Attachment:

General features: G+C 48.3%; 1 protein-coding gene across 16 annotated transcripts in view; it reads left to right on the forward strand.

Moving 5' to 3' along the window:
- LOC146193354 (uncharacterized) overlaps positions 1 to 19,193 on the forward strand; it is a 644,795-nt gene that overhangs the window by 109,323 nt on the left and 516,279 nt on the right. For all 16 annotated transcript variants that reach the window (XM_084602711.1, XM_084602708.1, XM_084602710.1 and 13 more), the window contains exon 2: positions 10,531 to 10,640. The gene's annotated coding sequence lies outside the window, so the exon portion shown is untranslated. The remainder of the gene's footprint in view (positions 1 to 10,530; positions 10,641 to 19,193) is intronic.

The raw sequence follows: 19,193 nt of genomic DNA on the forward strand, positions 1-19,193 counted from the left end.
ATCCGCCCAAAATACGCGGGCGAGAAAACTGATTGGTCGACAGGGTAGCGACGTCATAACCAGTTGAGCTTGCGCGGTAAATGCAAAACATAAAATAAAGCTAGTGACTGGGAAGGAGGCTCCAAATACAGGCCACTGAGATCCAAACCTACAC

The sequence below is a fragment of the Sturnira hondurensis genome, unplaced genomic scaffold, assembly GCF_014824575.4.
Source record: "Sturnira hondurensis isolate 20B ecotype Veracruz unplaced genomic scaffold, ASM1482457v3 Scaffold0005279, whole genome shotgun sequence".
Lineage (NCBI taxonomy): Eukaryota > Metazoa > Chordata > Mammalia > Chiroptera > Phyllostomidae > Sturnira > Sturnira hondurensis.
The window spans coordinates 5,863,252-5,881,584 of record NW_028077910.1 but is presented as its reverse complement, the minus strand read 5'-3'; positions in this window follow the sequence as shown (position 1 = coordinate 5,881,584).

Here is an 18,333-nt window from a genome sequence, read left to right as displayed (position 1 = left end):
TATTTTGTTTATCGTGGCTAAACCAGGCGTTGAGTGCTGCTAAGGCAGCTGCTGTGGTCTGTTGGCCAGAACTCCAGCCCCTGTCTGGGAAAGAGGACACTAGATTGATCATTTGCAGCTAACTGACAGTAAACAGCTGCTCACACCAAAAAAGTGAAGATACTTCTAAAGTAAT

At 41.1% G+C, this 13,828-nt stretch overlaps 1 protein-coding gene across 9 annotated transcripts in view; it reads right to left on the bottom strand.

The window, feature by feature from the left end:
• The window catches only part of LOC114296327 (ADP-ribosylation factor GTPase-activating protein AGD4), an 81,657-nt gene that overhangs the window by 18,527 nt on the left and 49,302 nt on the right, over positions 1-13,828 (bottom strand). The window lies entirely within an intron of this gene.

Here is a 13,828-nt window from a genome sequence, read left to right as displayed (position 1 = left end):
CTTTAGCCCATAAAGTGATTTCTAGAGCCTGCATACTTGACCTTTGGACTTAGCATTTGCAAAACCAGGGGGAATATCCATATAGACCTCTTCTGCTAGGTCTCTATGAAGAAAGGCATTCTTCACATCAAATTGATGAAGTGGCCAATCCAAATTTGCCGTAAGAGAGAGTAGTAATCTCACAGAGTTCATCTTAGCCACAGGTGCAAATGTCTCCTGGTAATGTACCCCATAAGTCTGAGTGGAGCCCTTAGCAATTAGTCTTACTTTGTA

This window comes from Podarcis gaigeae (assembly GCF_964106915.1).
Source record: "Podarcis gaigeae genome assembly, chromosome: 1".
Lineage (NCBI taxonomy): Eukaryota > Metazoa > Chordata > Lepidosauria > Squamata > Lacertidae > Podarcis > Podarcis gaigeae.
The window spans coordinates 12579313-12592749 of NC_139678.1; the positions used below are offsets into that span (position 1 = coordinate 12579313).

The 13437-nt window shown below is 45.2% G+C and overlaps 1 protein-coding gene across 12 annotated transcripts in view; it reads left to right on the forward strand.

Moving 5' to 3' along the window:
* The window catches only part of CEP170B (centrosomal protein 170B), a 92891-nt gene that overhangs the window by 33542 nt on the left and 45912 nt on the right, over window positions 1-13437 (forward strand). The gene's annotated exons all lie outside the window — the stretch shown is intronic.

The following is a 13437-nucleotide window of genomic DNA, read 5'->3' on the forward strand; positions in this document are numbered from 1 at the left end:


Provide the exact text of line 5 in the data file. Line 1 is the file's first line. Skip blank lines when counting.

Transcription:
ATCCGCCCAAAATACGCGGGCGAGAAAACTGATTGGTCGACAGGGTAGCGACGTCATAACCAGTTGAGCTTGCGCGGTAAATGCAAAACATAAAATAAAGCTAGTGACTGGGAAGGAGGCTCCAAATACAGGCCACTGAGATCCAAACCTACAC